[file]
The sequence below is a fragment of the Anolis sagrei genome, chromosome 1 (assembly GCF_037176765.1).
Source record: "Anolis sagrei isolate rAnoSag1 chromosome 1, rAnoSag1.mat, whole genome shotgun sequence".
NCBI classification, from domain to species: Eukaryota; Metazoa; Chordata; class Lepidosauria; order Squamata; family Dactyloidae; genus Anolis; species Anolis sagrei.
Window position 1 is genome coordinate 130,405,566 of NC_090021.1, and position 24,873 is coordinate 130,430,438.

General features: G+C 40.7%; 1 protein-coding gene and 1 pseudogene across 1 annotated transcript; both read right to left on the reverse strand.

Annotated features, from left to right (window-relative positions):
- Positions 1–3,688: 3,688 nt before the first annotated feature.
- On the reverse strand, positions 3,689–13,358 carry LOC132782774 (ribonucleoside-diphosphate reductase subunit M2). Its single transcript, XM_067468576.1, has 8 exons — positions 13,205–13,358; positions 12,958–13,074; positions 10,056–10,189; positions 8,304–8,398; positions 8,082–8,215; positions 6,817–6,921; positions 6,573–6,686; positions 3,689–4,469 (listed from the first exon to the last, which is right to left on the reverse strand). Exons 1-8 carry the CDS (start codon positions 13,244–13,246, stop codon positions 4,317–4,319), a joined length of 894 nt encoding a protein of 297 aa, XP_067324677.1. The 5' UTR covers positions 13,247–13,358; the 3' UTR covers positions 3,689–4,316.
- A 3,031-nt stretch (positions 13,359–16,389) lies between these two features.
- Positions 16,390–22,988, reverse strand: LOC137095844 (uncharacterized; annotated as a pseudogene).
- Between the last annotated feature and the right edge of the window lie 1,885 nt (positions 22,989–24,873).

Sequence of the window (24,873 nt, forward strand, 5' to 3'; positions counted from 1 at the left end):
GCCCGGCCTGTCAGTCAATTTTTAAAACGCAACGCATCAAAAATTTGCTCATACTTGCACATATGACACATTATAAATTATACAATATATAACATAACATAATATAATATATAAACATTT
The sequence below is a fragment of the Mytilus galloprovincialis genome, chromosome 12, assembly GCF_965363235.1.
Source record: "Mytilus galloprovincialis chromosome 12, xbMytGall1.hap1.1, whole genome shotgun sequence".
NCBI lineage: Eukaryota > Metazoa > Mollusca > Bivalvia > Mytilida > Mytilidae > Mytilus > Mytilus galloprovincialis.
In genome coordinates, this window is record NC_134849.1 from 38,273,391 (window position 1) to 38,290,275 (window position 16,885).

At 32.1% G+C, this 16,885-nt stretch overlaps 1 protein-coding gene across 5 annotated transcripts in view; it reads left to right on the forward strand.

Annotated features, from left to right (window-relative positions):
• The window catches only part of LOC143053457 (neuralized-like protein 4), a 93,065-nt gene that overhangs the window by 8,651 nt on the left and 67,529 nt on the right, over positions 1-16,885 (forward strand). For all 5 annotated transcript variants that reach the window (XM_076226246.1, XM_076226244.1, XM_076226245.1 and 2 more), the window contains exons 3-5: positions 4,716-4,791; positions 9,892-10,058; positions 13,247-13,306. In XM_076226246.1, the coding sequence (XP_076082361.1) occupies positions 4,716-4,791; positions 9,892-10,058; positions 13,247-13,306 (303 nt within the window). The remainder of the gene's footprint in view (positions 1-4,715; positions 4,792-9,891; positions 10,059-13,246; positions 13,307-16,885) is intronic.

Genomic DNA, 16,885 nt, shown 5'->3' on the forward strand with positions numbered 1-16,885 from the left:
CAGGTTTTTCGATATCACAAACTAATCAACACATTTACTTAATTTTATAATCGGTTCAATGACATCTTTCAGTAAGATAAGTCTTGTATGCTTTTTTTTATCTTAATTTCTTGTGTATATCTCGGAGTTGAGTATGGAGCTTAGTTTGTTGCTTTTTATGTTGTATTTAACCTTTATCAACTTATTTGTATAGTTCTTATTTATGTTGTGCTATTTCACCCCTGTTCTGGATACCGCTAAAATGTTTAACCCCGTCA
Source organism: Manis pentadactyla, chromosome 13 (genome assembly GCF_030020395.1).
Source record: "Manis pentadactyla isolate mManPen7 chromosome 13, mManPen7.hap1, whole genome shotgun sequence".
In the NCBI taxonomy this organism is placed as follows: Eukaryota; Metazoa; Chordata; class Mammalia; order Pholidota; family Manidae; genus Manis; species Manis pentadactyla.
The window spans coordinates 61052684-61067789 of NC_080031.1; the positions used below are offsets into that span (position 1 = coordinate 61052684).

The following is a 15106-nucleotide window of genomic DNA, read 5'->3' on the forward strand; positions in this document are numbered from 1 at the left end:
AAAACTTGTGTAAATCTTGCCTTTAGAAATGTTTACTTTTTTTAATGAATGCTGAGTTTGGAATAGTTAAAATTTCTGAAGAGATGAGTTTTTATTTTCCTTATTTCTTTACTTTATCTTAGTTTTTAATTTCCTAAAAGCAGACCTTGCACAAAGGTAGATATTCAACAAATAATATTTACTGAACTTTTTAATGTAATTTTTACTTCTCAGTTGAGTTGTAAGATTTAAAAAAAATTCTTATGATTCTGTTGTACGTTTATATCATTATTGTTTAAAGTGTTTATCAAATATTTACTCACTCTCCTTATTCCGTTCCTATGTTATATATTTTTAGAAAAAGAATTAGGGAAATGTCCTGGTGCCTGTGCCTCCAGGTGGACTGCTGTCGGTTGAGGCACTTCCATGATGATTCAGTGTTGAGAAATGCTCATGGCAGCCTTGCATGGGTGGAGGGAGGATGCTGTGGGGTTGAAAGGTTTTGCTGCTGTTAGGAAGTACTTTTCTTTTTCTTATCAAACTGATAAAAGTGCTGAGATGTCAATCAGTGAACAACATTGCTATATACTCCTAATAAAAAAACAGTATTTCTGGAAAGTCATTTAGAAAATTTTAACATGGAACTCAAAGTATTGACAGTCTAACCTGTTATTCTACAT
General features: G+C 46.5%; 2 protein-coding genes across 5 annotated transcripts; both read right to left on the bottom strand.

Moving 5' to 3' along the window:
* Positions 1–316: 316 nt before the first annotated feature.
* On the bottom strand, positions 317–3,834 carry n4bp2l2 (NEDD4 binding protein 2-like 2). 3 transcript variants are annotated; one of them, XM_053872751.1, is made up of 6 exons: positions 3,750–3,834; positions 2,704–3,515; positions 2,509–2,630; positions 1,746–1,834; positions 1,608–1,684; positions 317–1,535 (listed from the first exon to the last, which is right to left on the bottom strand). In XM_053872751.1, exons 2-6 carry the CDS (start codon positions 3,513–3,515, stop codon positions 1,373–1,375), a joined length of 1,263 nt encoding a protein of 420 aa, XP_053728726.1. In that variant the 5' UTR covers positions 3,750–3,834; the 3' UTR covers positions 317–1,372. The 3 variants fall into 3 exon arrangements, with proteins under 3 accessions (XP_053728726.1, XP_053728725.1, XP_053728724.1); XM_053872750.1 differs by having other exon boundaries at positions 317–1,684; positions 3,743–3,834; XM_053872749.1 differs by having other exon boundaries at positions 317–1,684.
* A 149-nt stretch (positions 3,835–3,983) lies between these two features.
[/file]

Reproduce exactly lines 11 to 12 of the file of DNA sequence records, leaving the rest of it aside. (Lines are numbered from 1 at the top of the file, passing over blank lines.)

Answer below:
- Between the last annotated feature and the right edge of the window lie 1,885 nt (positions 22,989–24,873).

Sequence of the window (24,873 nt, forward strand, 5' to 3'; positions counted from 1 at the left end):